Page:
Missions on Deck
Venus is a cloud-swaddled planet named for a love goddess, and often called Earth’s twin. But pull up a bit closer, and Venus turns hellish. Our nearest planetary neighbor, the second planet from the Sun, has a surface hot enough to melt lead. The atmosphere is so thick that, from the surface, the Sun is just a smear of light.
In some ways it is more an opposite of Earth than a twin: Venus spins backward, has a day longer than its year, and lacks any semblance of seasons. It might once have been a habitable ocean world, like Earth, but that was at least a billion years ago. A runaway greenhouse effect turned all surface water into vapor, which then leaked slowly into space. The present-day surface of volcanic rock is blasted by high temperatures and pressures. Asked if the surface of Venus is likely to be life-bearing today, we can give a quick answer: a hard “no.”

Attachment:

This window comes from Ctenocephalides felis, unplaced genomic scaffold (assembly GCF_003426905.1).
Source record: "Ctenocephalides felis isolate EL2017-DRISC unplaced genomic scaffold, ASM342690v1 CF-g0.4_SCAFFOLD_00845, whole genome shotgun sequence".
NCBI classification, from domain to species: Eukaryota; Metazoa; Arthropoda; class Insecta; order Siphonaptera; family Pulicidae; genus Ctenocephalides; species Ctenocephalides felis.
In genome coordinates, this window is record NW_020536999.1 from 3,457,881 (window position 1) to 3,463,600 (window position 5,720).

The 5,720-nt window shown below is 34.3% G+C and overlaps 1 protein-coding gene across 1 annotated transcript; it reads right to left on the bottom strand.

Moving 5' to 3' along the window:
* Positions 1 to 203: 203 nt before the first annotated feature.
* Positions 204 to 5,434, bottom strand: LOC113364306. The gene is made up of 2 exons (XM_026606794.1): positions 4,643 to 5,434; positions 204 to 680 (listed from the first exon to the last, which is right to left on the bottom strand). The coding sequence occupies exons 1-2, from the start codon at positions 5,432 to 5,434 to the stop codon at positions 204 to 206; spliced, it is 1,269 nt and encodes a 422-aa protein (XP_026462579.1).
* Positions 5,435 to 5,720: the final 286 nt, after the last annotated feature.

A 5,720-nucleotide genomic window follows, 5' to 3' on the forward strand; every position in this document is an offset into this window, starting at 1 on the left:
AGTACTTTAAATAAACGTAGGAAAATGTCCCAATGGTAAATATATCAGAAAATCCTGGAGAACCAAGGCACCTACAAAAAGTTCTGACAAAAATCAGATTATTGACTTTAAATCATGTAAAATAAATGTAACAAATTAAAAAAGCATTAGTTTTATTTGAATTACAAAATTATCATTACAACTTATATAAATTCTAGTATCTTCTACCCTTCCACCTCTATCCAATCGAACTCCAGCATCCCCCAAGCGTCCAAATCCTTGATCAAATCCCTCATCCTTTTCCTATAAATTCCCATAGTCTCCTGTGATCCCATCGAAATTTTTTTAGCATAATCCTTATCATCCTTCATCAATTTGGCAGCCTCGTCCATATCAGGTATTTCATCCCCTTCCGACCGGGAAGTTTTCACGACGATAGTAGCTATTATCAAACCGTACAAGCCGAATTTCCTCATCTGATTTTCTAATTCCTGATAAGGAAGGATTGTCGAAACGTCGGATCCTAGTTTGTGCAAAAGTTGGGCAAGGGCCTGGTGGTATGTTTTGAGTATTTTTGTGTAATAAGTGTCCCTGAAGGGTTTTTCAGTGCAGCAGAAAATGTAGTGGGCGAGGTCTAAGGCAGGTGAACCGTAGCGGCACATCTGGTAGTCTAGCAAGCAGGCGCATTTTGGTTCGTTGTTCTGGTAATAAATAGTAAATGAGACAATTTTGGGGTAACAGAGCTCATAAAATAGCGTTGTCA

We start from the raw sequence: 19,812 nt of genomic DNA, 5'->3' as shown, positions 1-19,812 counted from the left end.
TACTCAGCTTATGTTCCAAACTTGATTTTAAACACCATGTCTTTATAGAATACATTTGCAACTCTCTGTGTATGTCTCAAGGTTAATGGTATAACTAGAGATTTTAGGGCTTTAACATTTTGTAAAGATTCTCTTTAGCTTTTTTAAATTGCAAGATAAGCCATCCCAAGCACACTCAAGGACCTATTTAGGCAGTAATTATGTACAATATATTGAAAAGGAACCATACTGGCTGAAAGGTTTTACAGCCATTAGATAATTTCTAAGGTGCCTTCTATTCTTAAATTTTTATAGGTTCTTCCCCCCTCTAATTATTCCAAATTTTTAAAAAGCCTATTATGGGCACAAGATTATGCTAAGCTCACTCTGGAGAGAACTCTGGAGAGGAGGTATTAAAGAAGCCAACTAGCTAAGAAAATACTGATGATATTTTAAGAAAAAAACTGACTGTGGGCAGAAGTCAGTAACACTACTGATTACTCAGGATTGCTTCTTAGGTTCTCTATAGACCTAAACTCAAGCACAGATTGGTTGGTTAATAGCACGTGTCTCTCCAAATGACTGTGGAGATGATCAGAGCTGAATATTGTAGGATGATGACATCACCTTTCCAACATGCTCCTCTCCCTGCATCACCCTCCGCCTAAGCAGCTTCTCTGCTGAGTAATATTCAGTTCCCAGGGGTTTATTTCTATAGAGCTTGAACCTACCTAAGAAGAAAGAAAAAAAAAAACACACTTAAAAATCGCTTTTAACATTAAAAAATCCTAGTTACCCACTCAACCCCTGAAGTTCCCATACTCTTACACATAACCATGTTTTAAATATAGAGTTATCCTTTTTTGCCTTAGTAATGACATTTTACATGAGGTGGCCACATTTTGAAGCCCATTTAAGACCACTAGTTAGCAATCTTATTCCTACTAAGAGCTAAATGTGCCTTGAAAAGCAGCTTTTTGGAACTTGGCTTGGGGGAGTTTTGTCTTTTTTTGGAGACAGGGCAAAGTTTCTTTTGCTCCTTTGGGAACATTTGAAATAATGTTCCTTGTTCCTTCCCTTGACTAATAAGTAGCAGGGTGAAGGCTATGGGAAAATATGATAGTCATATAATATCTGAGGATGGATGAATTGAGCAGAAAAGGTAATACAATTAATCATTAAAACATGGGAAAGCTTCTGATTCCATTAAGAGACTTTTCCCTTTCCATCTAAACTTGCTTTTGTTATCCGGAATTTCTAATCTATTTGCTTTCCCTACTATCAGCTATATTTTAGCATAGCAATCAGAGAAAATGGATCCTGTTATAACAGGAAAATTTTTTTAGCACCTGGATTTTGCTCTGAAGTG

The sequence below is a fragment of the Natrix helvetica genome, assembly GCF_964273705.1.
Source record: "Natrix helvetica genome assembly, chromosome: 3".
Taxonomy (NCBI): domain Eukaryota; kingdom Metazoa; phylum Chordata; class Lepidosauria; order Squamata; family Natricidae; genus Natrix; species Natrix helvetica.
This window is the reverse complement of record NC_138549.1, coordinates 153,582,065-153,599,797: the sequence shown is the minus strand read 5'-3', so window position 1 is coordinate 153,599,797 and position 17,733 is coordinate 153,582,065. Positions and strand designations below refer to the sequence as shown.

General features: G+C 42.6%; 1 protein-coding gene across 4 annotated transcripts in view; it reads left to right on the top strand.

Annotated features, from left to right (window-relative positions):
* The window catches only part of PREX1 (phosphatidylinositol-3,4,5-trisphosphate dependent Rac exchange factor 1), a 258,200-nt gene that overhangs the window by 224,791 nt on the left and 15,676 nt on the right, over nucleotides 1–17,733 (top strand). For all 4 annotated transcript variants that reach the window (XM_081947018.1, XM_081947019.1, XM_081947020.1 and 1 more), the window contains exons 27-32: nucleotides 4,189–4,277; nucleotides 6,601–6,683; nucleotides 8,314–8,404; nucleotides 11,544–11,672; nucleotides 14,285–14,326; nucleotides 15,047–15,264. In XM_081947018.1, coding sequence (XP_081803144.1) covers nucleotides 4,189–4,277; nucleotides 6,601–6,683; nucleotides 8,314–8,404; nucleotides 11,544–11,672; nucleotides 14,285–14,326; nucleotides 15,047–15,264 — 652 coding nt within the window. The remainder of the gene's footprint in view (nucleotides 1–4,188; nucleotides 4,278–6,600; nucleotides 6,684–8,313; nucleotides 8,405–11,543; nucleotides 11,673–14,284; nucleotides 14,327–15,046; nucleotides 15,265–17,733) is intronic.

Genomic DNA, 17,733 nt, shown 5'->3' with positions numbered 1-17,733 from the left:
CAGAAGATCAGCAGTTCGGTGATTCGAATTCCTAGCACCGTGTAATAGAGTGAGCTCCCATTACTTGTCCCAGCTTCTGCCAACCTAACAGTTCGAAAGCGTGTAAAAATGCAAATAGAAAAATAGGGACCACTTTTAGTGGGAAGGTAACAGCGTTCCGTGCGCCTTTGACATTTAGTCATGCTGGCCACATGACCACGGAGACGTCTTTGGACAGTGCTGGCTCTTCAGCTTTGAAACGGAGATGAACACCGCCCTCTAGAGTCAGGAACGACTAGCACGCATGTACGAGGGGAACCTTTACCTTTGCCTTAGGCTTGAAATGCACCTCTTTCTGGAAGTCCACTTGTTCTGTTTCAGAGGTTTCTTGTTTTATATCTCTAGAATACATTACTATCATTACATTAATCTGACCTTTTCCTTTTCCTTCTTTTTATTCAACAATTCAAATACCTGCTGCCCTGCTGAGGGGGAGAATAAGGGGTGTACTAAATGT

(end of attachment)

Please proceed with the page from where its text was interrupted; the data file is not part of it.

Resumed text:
Further, Venus may hold lessons about what it takes for life to get its start – on Earth, in our solar system, or across the galaxy. The ingredients are all there, or at least, they used to be. By studying why our neighbor world went in such a different direction with regard to habitability, we could find out what could make other worlds right. And while it might sound absurd, we can’t rule out life on Venus entirely. Temperature, air pressure, and chemistry are much more congenial up high, in those thick, yellow clouds.
Because it’s so bright and easy to see in the sky, Venus has played a role in popular culture since ancient times, inspiring writing and song.
It was called the most beautiful star in the sky by Homer, author of "The Iliad" and "The Odyssey" – two of the oldest and most important works in Greek literature.
More recently, Venus became a popular venue for 20th-century science fiction writers, including Edgar Rice Burroughs (“Pirates of Venus,” 1934); Arthur C. Clarke (“Before Eden,” 1961); and C.S. Lewis (“Perelandra,” 1943).
Australian author Shirley Hazzard won the 1980 National Book Critics Circle Award for fiction with her book, “The Transit of Venus,” about two orphaned sisters. American author John Gray used the planet and its masculine counterpart to explain relationships in his 1992 book “Men Are From Mars, Women Are From Venus.”